© Copyright 2006 Rogers Publishing Ltd. The following article first appeared in the October 2005 edition of BENEFITS CANADA magazine.
In bold print
Showing employees the individual costs associated with their benefits may make them think twice about how best to use them.
By Sonya Felix

Like most benefits plan sponsors these days, the B.C. Public Service Agency is struggling with cost containment. “It’s our biggest issue,” says Martha Kenney, the Victoria, B.C.-based executive director for the Agency’s policy and benefits division. But, instead of drastically cutting benefits to the 34,000 employees spread over 150 communities, the Agency choose an increasingly popular tool for battling rising costs: a personal total compensation statement.

The decision to emphasize communication as a way to help control costs started about a couple of years ago. The Agency developed a benefits philosophy to articulate the reasons behind employee benefits and to emphasize the fact they help ensure a healthy workforce, says Kenney. “We wanted to point out that since benefits are good for both employers and employees, both sides have an obligation in cost containment.”

To get this message out, the Agency implemented a communications program to explain the types of benefits offered and what they cost. Provided through internal mail, the glossy brochure contains benefits updates, answers to frequently asked questions and offers health and safety information.

But the highlight is the personalized section listing total compensation for the year, which gives employees a breakdown of their salary, including paid time off work, and their personal benefits costs for the year.

“People often forget that benefits, including sick and vacation days, have a cost,” Kenney says. “So we set out to quantify everything about pay for time worked and pay for time not worked such as sick leave and vacation. Not many people think about their total compensation in those terms or think about the actual cost of benefits.”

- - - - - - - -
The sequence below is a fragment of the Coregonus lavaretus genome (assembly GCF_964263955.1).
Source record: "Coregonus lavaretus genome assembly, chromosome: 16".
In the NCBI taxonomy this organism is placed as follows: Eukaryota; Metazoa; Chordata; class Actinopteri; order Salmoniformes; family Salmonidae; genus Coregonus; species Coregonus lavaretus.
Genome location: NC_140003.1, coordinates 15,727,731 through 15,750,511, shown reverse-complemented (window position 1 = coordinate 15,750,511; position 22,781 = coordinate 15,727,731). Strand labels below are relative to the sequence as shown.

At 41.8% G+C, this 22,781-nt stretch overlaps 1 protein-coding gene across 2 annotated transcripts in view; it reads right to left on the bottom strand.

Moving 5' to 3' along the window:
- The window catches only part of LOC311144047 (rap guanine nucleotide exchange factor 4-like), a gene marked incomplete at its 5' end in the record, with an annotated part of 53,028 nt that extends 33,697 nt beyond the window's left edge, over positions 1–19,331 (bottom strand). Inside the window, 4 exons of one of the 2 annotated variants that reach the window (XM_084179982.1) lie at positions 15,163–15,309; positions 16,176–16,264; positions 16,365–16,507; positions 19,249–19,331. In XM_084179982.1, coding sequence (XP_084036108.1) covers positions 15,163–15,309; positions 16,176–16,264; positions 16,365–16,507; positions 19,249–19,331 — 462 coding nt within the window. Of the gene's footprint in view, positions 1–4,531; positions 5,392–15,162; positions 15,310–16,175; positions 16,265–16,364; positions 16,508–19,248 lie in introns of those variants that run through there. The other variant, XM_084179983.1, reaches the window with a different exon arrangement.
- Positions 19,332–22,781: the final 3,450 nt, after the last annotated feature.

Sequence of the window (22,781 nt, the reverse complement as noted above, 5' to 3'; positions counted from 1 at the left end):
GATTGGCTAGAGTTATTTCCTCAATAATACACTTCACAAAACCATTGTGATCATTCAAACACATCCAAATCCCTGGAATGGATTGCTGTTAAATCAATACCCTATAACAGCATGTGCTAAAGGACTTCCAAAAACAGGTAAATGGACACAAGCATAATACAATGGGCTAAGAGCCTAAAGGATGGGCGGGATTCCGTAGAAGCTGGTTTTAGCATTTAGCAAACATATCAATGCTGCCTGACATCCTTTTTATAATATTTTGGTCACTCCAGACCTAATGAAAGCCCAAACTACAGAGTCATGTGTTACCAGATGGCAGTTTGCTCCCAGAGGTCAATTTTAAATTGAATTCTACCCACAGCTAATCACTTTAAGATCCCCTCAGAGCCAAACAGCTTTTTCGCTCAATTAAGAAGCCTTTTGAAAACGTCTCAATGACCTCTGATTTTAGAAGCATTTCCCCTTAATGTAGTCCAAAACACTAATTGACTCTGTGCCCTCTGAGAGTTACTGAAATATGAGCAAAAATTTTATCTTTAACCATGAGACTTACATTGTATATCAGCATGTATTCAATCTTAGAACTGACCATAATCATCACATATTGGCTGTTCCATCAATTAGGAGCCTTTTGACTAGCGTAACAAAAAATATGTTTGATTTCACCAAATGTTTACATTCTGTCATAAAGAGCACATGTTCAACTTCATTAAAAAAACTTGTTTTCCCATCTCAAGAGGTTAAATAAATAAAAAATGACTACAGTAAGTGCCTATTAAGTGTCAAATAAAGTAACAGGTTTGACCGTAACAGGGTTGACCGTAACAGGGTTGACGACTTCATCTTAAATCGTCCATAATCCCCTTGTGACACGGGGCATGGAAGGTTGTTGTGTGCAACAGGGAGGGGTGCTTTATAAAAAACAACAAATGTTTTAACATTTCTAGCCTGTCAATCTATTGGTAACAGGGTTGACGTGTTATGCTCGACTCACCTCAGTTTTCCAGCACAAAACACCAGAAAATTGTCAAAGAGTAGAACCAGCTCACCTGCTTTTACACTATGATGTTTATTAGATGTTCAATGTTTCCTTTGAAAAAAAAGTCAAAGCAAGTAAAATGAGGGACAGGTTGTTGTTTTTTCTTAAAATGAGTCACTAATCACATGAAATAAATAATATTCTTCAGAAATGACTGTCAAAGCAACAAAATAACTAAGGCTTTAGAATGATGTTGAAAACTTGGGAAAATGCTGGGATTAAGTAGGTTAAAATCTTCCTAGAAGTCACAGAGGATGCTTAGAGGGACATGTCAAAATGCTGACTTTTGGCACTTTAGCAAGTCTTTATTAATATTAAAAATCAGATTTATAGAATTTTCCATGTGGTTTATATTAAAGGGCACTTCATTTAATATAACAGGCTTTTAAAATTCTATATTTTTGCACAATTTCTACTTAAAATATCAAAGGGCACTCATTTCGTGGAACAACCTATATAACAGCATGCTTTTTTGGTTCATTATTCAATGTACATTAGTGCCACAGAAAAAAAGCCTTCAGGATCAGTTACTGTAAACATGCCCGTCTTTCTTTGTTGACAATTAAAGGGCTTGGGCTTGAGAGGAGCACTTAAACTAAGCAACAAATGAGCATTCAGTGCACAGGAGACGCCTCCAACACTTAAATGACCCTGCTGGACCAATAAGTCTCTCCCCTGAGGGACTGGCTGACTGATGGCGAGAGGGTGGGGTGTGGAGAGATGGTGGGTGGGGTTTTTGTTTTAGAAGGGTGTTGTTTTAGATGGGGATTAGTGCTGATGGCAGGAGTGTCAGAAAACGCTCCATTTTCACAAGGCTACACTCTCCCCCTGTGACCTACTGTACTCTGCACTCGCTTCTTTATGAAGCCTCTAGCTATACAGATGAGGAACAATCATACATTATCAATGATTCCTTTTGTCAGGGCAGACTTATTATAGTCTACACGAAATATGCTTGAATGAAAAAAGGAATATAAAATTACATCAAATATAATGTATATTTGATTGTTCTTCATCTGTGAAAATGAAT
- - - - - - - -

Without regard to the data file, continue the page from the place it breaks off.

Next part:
An employee survey taken after delivery of the first compensation statement found a very high positive rating and more than a third said they had learned something new. The negative response was surprisingly low, Kenney adds. “We were encouraged by the survey. Since cost containment is such a big issue with us, we walk a very fine line when it comes to spending taxpayers’ money. But the survey showed that we didn’t waste money.”

It is still too early to tell what impact the personal compensation statement is having on benefits costs, but there are indications that people may be thinking twice before using benefits or calling in sick. “Our average sick leave went down by two days in the past two years,” says Kenney, although she admits that it is hard to directly link the decrease to the communications program. “We use the statement to highlight good practices and I think it is having an effect.”

Sonya Felix is a freelance writer living in St. Catharine’s, Ont. sfelix@look.ca